The Group in “Group Exhibit”
“Distinctive” is the word Petria Mitchell used.
She was talking about the pieces in “Group Exhibit 2016” at Mitchell • Giddings Fine Arts. This Brattleboro gallery—now open about eighteen months—is Petria’s first business venture after forty years of painting. The other part of Mitchell • Giddings is another painter, Jim Giddings.
Fifteen mid-career and established artists are showing blown glass, stoneware, drawings, and paintings through April 17. Petria also chose the words “diverse” and “innovative.” The artists’ own descriptions of their work back up Petria’s words:
- 3 dimensional mixed-media assemblage with gilded printmaking elements (Michele Ratte´)
- drawings in pencil and ink, aerial views, American Midwest (Scott Nelson)
- vessels to hold invisible things (thoughts, ideas), exploring layers, colors, and materials (Jackie Abrams)
- representational watercolor still lifes, large scale (David Rohn)
- color woodblock prints made using the Japanese “hanga” method (Matt Brown)
- etherial, atmospheric backgrounds with a foreground of enigmatic lines and marks (Susan Osgood)
- dyed silk and wool wall hangings based on biomorphic imagery (Karen Kamenetzky)
- monumental stoneware vessels suitable for the landscape or home (Stephen Procter)
- Michelle’s “Cherry Knot” carved cherry burl vase. David’s pedestal end table, “Stella della Sera”, of spalted maple and birch burl (Michelle and David Holzapfel)
- mixed-media wall sculpture which are assemblages of dissimilar materials (Lauren Pollaro)
- decorative and sculptural unique hand-blown glass (Josh Bernbaum)
- a study of fluid motion and form carved in plate glass (K. William LeQuier)
- a selection of my favorite forms and craziest glazes (Will Finkel)
- colorful flowers celebrating the hidden in nature (Margaret Shipman)
How it’s Done
Access to fifteen solid artists opened the door to inquiry. How does this work get done? Where do ideas come from? We did a quick question/answer session, first asking, “How much of your success is inspiration vs. perspiration?”
Most responses indicated equal measures of each; even when it means giving 220 percent (that is, from one of the artists, “110 percent of both”).
There were outliers. “10% inspiration, 90% sticking with it to discover what arises.” “80% inspiration.” “25 of the former, 75 of the latter.” One master mixed apples and oranges with the answer, “40 plus years of perspiration. 20% inspiration.” One broke it down to this: “They amount to the same thing. One without the other yields 0.”
And where does the inspiration come from?
Inspiration is not found, but it arises out of complete dedication to ones work, it grows with the work. It is a mystery.
Everywhere. It percolates. Dreams, half-dreams.
It grows from previous work, other art, books, materials, travels.
By looking-first at a motif in nature, then at what is happening as I paint.
It usually is out there waiting somewhere in the space between my inner imagination and the world I seem to be traveling in.
I stay open to all possibilities and follow my curiosity.
Microscopic/cellular imagery and textures and patterns in nature.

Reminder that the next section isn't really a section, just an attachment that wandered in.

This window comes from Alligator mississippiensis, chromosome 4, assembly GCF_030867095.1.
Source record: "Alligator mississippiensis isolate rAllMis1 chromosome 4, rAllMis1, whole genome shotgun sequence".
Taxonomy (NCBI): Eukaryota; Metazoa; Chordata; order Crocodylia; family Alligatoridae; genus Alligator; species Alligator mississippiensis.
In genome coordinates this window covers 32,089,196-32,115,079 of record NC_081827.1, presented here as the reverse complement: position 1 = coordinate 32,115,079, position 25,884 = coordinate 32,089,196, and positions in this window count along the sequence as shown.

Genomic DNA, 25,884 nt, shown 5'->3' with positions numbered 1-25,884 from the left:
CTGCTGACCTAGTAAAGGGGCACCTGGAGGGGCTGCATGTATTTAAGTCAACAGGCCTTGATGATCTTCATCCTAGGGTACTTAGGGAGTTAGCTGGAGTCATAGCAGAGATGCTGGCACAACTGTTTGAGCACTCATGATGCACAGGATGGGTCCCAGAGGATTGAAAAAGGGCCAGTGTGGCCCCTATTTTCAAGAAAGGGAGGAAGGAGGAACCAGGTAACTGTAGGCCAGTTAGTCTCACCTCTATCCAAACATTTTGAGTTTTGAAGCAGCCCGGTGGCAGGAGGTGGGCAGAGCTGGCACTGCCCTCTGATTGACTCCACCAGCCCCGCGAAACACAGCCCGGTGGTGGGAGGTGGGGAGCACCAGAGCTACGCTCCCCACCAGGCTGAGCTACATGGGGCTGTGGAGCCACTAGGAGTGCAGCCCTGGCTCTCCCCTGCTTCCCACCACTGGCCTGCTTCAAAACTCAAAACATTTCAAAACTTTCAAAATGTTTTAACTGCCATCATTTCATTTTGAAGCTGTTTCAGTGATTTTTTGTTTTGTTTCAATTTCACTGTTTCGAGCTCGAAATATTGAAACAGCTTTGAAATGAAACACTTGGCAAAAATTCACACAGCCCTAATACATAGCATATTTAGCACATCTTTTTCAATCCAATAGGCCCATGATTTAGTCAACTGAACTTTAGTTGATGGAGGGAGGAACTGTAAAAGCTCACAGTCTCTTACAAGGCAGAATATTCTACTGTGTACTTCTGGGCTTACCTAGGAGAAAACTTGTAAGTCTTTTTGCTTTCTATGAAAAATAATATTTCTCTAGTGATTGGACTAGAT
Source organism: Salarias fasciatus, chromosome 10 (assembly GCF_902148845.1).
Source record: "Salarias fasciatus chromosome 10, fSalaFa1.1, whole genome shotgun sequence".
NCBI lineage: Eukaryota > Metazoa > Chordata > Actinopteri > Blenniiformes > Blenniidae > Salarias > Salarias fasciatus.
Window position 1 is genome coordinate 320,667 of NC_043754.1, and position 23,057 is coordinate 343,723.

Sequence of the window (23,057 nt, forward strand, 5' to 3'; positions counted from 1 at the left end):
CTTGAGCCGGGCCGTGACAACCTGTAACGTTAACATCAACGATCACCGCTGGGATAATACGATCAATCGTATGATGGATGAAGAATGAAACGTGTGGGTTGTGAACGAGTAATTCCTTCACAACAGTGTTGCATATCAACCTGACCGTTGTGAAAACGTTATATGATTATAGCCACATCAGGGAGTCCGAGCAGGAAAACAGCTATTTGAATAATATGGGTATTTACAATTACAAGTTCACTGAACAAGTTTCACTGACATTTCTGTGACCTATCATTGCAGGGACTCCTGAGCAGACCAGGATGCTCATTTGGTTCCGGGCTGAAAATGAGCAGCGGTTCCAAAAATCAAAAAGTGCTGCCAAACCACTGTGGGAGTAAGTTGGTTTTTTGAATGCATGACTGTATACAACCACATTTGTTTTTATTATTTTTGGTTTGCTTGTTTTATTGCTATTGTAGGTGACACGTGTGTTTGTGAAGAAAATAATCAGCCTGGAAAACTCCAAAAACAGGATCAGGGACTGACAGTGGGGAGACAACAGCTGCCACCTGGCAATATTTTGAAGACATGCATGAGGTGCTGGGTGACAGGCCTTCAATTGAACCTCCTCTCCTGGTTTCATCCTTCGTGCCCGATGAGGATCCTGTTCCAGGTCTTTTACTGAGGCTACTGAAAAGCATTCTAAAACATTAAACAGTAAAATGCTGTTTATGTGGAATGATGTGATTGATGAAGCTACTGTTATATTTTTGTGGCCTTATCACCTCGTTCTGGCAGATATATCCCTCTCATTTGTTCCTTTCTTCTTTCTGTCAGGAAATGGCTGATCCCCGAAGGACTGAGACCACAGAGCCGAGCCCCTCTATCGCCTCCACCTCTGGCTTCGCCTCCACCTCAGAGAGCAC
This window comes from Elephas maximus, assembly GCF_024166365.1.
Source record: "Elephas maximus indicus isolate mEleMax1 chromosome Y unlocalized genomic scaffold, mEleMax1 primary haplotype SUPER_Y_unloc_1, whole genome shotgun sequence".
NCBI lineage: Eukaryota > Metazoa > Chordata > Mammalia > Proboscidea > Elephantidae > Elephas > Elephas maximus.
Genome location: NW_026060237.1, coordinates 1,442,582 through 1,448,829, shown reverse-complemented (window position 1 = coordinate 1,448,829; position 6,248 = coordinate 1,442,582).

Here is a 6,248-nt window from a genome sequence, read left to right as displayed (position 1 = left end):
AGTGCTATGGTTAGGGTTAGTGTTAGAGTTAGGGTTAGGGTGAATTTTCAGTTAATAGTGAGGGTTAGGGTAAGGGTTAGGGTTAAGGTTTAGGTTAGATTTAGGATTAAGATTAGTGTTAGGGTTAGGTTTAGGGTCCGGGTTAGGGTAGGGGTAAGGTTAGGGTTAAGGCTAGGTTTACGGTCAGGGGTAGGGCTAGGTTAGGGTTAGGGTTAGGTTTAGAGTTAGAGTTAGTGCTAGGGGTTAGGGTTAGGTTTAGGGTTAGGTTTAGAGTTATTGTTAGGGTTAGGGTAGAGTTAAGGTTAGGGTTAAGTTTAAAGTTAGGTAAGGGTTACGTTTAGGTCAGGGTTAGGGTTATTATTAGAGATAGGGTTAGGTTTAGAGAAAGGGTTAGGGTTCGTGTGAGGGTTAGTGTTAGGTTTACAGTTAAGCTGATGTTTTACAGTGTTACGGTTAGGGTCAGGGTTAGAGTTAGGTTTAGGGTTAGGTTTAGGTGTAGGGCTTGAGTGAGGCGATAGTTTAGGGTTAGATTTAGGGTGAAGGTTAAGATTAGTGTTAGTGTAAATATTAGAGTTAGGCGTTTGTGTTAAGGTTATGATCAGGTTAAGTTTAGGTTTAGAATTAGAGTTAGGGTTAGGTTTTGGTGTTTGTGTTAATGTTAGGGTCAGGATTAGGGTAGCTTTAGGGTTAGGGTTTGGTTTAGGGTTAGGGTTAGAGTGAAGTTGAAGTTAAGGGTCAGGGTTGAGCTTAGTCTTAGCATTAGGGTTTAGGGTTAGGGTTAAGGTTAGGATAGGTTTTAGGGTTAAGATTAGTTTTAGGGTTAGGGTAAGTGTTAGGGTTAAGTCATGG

introspection, museum visits, connecting with joy in any way
Inspiration happens. I don’t have to look for it, fortunately.
Usually my materials give me inspiration and I build from there. Also, color!
Mostly from what I like of designs from the past, in blown glass or otherwise, as well as color combinations all around us that I find intriguing.
My work is inspired by nature and natural events, so I draw on what I observe and experience. Sometimes it just falls in my lap, other times I have to go looking for it.
Contemplating the world around me and galaxies above.
Though sitting quietly with a blank canvas. Through sitting quietly in nature with a sketchbook, and through studying photos and illustrations of plants.
The number of hours in the studio varied widely. From “5 if I’m lucky” to “When I am in the studio full time, 60-70 hours.” Some artists make their living through something other than art. Others were quick to distinguish that “…those are ‘making’ hours in the studio not the other essential parts of the overall equation, home and studio maintenance, business aspects, family and friends.” One artist responded, “Lately it seems that more of my time is needed to run my business than actually making art.” Another, “Time is a material in my work and I am never surprised by the amount of it that I use.”
Many tasks take away from making art.
Making money. COMPUTER WORK!!!! Finding mislaid tools and sketches. The rehearsal-work and proof printing in my process is…close to endless. Staying organized, staying in touch, applying for grants and shows, keeping abreast of what is happening outside my studio. Percolating ideas. Marketing/client relationships. The business parts. PROMOTION.
Some technical aspects of making art are demanding. That was well expressed in this image of running and maintaining a hot glass studio: “…(it’s) like being a parent to another child in terms of responsibilities and constant monitoring and maintenance demanded by glass melting furnaces and other equipment we use.”
The Joy is in the Journey
Our last question was, “If you had it all to do again, what would you change?” Not a lot! Several said “nothing,” two replied “not much” and two said “I can’t think of anything.”
There were practical regrets, such as, “I’ve lost track of several pieces. They’re just gone. I would have paid more attention.” There were wishes for more support including, “Trying to understand who I am and what I want from an earlier age,” “I would have gotten more training in a variety of different fields related to what I do,” and “I would opt for more support and creative role models from day one.”
This is clear: The show is inspired, finely tuned, and varied. It’s up through April 17 at 183 Main Street in Brattleboro.